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Home Made 22" Drum Sander

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Project by Bob Areddy posted 02-01-2009 03:52 PM 29206 views 88 times favorited 27 comments Add to Favorites Watch

Just put this up to showcase my home made 22” drum sander. I HATE sanding. And trying to get a glued up panel perfectly flat is time consuming and dirty. So I found a plan on the internet which I adapted to a larger unit.

The drum is approximately 5.5” in diameter. The sand paper is held on with velcro. I bought the motor on Ebay for a steal, around $60. The table I already had laying around for the last couple of years, as it was going to be my workbench top. Nearly the entire base is made from 2×4 construction lumber, except for the horizontal members which hold the pillow block bearings (which I also bought on ebay).

The velcro mat and sand paper comes from Woodmaster Tools, whose website really blows. You’d think they would have all the sand paper in one section.

The drum is made of 3/4” MDF discs that I cut using a router. I think there are 32 of the discs, with a 5/8” hole drilled and placed on a metal rod I got from Home Depot. If it were any longer, I would use a 1” rod to stiffen it up, however gluing all the discs up made for a rock solid cylinder. I used regular yellow carpenter’s glue.

The cylinder rides in pillow block bearings, and once mounted, I trued it up by taking a 3” wide board and gluing some of the 80 grit sandpaper to it. Then, holding the board down on the table with the paper side up, I raised the table so that the drum would just touch the paper. I moved the board across the length of the cylinder to smooth it down, and this would also insure that it was parallel to the table. I put pencil lines all over the cylinder so I could see where I sanded and see the low spots. I kept raising the table until all the pencil lines were removed. Kinda like an upside-down lathe with a sand paper cutter.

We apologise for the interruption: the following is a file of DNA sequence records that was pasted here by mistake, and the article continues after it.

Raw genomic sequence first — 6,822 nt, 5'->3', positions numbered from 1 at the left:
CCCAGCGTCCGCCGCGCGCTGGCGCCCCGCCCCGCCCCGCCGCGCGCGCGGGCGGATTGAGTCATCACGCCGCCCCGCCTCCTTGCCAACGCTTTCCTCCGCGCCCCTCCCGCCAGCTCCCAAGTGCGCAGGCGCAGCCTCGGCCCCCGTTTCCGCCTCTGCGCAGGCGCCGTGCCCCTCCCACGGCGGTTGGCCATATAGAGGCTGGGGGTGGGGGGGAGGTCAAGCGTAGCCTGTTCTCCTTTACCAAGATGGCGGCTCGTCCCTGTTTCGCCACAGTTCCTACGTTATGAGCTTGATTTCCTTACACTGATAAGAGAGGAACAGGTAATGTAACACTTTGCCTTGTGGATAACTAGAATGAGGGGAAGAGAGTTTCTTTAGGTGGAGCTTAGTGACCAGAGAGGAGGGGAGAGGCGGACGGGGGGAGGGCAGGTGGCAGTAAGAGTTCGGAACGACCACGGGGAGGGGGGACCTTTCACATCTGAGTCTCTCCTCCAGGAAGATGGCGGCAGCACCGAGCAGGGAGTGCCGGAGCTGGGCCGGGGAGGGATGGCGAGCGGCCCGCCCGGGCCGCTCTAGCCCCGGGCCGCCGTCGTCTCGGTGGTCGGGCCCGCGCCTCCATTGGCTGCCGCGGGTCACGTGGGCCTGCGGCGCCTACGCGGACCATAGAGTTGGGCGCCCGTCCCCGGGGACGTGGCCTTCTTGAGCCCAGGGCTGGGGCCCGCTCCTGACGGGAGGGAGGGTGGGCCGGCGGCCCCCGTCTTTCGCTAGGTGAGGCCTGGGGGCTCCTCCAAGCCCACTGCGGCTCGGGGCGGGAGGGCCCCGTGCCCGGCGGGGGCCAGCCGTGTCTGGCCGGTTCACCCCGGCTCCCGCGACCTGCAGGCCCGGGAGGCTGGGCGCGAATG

Once the cylinder was round, I glued the velcro backing to it, spiraling it around from end to end. I used a spray adhesive for the glue. Once the glue is dried, I wrapped the sandpaper around it in the opposite direction.

Other features of interest might be the motor mount. It’s mounted to a piece of plywood, which is hinged to the base of the unit with a piano hinge at about a 45 degree angle down from horizontal. This allows self-tensioning of the belt… I have no idea if it’s the right amount of tension, but it sure seems to be right.

The table is hinged to the base as well, and a simple threaded rod with a home made handle is the raising mechanism. It’s great for table tops, but I can only get about a 1” thick piece under it. I may retrofit this to get another 3/4” room… I could also remove the drum and raise the pillow blocks to achieve this.

Since these pictures were taken, I’ve added onto this unit by making a disc sander attachment and table by using the rod that is sticking out in the first picture. It’s a 9” disc, and has a table that can be tilted up to 45 degrees.

For a few more pictures, visit my site:
http://www.areddy.net/wood/tools.html

-- --Bob http://www.areddy.net/wood





27 comments so far

View 4hisglory's profile

4hisglory

73 posts in 2105 days


#1 posted 02-01-2009 04:09 PM

looks great

-- 3rd generation craftsman ~ www.passionforwoodworking.com

View mzmac's profile

mzmac

94 posts in 2322 days


#2 posted 02-01-2009 04:15 PM

I need one!

View isetegija's profile

isetegija

762 posts in 2170 days


#3 posted 02-01-2009 04:18 PM

Looks very well made.
Thanks for sharing with us and welcome to Lumberjocks community.

-- Not my woodworking http://woodworkessence.com/

View dustygirl's profile

dustygirl

862 posts in 2384 days


#4 posted 02-01-2009 04:21 PM

Nice job on the sander.I like the way you put the dust collector on also.